Pigmented Villonodular Synovitis


Pigmented villonodular synovitis (PVNS) is a type of tumor that leads to the thickening of the synovium. It is the slim layer of tissue that lines the tendons and joints.


The overgrowth or mass or tumor that forms in this tumor is benign, that is noncancerous. Therefore, it doesn’t spread to other parts of the body. However, this cancer progresses with time.


It can become and cause more bone damage and arthritis. Pigmented Villonodular Synovitis mostly affects the knees. However, it can attack other joints as well. In many cases, treatment is performed by removing the tumor mass and joint lining.


PVNS is usually of 2 types-localized and diffuse. Localized PVNS is one that affects the tendons. The tumor affects the tendons that support the joint or occurs in just a single portion of the joint. This form of PVNS usually reacts well to the treatment.


Another type is diffuse in which the tumor involves the whole joint and thus cancer becomes more widespread. This tumor is difficult to treat as it becomes highly aggressive.


What causes PVNS?


There is no exact cause for Pigmented villonodular synovitis (PVNS). However, some researchers figure out that certain genetic changes have a link with PVNS. But despite that, the link to genetic factors is not clear yet.


Furthermore, in some patients suffering from PVNS, a defect is usually present in the cells lining the diseased joint. These small number of defective cells produce a protein called colony-stimulating factor 1 receptor (CSF-1R). As per the researchers, this protein has involvement in PVNS.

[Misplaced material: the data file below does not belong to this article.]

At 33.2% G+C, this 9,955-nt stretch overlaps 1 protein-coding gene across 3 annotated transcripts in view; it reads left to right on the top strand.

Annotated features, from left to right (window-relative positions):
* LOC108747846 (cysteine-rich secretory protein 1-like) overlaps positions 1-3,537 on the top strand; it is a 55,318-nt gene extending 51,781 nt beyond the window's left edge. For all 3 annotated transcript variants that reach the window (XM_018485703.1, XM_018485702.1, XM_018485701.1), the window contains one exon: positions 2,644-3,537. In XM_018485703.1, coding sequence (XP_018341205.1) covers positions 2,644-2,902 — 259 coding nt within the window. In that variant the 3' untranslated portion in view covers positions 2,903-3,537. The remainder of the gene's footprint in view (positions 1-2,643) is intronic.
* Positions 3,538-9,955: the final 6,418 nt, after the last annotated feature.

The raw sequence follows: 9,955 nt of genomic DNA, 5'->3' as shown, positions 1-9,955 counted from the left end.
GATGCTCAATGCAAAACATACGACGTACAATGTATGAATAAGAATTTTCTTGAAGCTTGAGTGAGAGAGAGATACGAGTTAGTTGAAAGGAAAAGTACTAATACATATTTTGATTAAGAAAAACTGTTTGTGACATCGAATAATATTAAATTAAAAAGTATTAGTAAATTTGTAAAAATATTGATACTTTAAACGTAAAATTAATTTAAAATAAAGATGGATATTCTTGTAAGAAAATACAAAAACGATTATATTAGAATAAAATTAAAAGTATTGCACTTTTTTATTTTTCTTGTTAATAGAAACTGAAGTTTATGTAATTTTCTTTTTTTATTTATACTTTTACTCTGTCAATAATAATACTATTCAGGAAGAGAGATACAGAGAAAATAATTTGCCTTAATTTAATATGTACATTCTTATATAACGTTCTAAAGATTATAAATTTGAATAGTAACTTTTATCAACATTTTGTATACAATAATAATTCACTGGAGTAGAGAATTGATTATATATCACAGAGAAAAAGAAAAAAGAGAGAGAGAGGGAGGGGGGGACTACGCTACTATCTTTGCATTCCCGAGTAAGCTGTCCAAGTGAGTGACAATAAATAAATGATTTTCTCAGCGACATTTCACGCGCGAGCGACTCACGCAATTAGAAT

If the tumor is of localized type, then it causes swelling and pain in that particular area. Moreover, significant swelling may be present. There are other symptoms also which include catching, instability, and locking in the joint.


However, in diffuse PVNS, symptoms arise gradually. I may start with stiffness, swelling, and joint pain. Sometimes, hemarthrosis may be present, which is a condition where blood accumulates in the joint space.


Even no or minimal trauma can lead to this condition. Furthermore, in both types, symptoms may start and end over time.


Doctor Examination.


To diagnose pigmented villonodular synovitis (PVNS), a doctor will do a thorough physical examination to look for physical signs of the tumor. Then, he/she will perform several symptoms which include;


X-rays. This test gives clear images of the dense structure like bones. If there is no damage to the bone, then a PVNS may not exist on an x-ray. However, to rule out other reasons for the pain, your doctor may use X-rPVNS


Magnetic resonance imaging (MRI) scan. An MRI is helpful in the diagnosis of a PVNS as it provides images of the soft tissues in the body. An MRI shows a nodular mass in case of a localized PVNS.


However, an extensive thickening of the lining of the joint, or an extensive mass may be present in a diffuse PVNS. This occurs because of damage to the cartilage or other destructive bone changes.